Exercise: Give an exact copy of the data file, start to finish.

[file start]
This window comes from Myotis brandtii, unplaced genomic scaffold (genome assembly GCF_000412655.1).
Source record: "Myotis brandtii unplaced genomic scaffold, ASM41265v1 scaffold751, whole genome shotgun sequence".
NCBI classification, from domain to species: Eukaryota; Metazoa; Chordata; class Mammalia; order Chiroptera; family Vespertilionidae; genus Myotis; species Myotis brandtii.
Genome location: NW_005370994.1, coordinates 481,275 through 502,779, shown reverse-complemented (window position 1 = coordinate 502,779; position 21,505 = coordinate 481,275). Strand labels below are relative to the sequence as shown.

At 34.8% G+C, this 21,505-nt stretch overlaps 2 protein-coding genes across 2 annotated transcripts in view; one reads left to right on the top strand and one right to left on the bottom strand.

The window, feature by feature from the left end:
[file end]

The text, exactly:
This window comes from Myotis brandtii, unplaced genomic scaffold (genome assembly GCF_000412655.1).
Source record: "Myotis brandtii unplaced genomic scaffold, ASM41265v1 scaffold751, whole genome shotgun sequence".
NCBI classification, from domain to species: Eukaryota; Metazoa; Chordata; class Mammalia; order Chiroptera; family Vespertilionidae; genus Myotis; species Myotis brandtii.
Genome location: NW_005370994.1, coordinates 481,275 through 502,779, shown reverse-complemented (window position 1 = coordinate 502,779; position 21,505 = coordinate 481,275). Strand labels below are relative to the sequence as shown.

At 34.8% G+C, this 21,505-nt stretch overlaps 2 protein-coding genes across 2 annotated transcripts in view; one reads left to right on the top strand and one right to left on the bottom strand.

The window, feature by feature from the left end: